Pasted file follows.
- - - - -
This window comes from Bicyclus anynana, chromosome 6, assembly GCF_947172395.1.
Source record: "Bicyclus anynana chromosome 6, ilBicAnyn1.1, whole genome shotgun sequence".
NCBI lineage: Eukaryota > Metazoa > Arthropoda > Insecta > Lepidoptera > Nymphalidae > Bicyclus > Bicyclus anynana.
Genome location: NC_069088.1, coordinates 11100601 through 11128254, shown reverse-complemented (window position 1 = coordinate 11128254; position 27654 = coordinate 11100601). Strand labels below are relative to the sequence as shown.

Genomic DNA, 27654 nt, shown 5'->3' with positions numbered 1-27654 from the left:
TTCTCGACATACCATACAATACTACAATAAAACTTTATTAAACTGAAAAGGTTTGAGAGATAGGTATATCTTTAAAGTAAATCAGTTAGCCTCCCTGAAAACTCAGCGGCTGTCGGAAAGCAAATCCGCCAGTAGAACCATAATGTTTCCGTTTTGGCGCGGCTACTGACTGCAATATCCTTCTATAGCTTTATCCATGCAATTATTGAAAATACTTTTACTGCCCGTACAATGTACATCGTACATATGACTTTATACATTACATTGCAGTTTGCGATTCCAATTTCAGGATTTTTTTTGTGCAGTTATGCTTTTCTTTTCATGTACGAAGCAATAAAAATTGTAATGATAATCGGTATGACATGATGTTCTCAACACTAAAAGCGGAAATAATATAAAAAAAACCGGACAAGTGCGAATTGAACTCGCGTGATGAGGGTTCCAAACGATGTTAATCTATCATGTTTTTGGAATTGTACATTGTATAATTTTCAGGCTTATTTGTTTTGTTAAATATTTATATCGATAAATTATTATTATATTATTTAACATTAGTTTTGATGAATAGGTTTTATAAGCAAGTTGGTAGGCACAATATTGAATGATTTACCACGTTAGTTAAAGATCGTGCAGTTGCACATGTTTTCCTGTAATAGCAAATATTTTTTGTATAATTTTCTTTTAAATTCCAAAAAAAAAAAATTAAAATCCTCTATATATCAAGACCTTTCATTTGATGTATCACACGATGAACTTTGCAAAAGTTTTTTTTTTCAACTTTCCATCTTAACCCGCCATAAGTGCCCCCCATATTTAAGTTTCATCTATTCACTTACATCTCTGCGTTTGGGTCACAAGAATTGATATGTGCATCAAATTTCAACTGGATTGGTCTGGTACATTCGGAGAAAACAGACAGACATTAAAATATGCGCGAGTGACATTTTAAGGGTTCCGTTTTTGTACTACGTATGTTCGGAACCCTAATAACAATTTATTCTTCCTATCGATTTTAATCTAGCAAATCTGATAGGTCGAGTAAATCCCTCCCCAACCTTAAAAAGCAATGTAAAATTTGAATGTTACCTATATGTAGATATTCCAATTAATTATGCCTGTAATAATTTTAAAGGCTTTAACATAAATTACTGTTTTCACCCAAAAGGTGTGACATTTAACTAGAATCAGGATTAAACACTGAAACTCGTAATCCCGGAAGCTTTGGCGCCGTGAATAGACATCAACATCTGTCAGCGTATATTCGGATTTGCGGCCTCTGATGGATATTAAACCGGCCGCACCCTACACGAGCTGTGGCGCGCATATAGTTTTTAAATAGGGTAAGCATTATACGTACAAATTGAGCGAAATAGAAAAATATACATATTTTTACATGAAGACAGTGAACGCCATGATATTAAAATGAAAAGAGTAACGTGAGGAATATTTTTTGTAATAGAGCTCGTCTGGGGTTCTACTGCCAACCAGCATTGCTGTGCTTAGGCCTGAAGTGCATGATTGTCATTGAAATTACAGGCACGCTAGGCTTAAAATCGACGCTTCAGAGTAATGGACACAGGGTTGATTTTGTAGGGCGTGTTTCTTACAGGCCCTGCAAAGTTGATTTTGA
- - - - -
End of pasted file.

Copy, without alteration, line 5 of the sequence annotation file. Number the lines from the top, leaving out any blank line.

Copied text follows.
Genomic DNA, 27654 nt, shown 5'->3' with positions numbered 1-27654 from the left: